Rochdale care workers dig in

Paul Gerrard

“I’m on less money than I was 15 years ago. It’s very difficult… you worry about whether you’re going to lose your home.” Striking care worker Karen Shatwell, explained on TV why she was on strike against cuts in wages and conditions imposed by Future Directions in Rochdale. Her wages have been slashed by nearly £500 a month.

Faced with up to 30% wage cuts Future Directions staff have already had 20 strike days since the dispute started in May. Now Unison has authorised a further ten days of action.

This is unprecedented backing for the 110 workers involved, and shows how important it is that they win. As well as the strike action Unison is pursuing employment tribunals for all the staff. If successful they will probably bankrupt the company.

The workers have had several lively and popular rallies in the town, but the real enemy is the Calderstones NHS Trust 20 miles away because – believe it or not – it owns Future Directions. So on the first day of their latest bout of strike action Unison members took the battle to Calderstones and held a noisy protest outside the annual members’ meeting of the Trust. Sheepish men in suits winced as they had to walk past the demo on the way from their, no doubt, copious lunch to the AGM.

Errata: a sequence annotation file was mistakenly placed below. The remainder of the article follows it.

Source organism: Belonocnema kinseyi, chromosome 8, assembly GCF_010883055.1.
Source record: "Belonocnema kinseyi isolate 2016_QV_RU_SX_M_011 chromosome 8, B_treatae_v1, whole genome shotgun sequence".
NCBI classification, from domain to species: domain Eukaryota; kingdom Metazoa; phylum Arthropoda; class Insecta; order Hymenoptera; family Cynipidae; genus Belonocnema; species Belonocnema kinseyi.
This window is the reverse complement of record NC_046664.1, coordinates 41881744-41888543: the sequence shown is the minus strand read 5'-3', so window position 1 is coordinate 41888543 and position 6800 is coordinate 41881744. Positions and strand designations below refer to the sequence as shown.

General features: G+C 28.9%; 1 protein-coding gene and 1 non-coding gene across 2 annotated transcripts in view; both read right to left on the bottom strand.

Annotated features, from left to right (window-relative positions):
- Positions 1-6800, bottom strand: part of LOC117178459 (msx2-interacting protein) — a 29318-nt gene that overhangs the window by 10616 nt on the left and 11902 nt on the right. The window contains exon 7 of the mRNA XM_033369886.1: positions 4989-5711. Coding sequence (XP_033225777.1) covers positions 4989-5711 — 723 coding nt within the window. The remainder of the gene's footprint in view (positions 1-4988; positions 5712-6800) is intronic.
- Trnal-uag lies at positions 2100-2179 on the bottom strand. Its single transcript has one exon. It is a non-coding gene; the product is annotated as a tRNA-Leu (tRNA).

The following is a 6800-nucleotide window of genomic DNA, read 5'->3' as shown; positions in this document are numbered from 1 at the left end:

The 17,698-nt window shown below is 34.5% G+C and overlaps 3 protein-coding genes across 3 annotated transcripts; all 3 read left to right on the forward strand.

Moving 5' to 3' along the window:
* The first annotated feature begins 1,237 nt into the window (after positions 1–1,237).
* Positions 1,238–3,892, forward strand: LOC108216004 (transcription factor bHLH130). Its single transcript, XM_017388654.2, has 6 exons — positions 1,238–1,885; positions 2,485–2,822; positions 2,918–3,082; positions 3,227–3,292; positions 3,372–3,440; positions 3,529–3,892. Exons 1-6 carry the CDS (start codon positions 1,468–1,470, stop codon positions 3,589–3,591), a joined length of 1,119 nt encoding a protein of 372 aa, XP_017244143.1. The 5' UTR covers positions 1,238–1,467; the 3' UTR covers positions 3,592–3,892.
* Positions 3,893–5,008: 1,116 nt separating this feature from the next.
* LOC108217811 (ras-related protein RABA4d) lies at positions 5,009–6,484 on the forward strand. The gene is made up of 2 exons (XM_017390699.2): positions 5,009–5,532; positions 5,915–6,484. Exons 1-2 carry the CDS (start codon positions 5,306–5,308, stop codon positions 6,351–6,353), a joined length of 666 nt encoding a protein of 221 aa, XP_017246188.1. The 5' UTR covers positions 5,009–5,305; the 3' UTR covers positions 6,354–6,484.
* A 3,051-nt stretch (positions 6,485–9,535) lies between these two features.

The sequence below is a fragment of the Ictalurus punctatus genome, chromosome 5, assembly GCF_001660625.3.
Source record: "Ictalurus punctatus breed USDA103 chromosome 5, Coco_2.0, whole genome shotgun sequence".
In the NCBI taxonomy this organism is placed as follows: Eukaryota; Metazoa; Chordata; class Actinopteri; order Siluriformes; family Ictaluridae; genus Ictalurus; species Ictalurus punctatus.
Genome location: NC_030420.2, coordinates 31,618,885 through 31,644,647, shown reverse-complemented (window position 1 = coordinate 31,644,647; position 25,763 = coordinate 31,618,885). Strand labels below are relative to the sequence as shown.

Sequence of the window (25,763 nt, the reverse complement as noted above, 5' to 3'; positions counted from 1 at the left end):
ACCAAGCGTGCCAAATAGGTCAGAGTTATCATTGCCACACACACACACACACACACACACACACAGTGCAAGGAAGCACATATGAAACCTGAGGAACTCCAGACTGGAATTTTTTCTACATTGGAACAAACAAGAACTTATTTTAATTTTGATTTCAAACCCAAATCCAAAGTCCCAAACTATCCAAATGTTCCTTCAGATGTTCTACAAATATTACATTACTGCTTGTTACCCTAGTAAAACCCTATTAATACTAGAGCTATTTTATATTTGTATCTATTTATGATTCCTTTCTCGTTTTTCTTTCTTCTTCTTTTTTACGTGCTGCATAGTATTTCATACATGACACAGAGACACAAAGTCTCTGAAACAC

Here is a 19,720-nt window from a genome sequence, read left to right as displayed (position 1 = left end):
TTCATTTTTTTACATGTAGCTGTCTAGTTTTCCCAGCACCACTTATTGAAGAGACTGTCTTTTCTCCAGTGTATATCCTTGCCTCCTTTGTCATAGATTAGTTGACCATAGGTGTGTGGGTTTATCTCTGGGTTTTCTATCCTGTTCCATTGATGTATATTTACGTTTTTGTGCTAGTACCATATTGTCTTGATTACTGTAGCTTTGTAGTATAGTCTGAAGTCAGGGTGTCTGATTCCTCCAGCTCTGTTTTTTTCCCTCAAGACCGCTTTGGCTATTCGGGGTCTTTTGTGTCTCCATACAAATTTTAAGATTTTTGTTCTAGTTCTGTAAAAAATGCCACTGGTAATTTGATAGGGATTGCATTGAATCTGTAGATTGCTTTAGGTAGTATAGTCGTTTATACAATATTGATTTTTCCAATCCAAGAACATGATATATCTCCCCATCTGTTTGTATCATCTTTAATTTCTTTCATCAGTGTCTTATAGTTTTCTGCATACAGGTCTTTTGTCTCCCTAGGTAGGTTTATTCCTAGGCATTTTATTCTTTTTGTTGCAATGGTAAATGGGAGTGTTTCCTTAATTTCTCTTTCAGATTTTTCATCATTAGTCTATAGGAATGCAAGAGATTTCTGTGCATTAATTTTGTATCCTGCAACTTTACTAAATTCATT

Paula Braynion is Calderstones Director of Operations and Nursing as well as being Managing Director of Future Directions. She recently received an ‘undisclosed’ pay rise ‘in view of her extra duties’!

All the directors are still on their NHS salaries, all the while trying to pick up social care contracts across the North West in a strategy which John Morrison, Unison steward, describes as “expansion through exploitation”.

He added: “We’re still striking, still fighting. 98% of us have elected to carry on the dispute, and we will continue till they negotiate – or we’ll see them in court”.

Messages of support to John at [email protected]

Donations to Helen Harrison of Rochdale Unison, 46 Richard Street, Rochdale, OL11 1DU

These workers are suffering massive attacks on their living standards because a quasi private company, Future Directions – which is actually owned by an NHS trust – has won a bid to provide social care for people with disabilities. This service was once provided by Rochdale council. The company previously operating the contract pulled out, declaring it could not provide the service without making cuts.

Being at the mercy of a network of increasingly cost-cutting organisations is the future for health and other public service workers unless these public sector vandals are stopped in their tracks.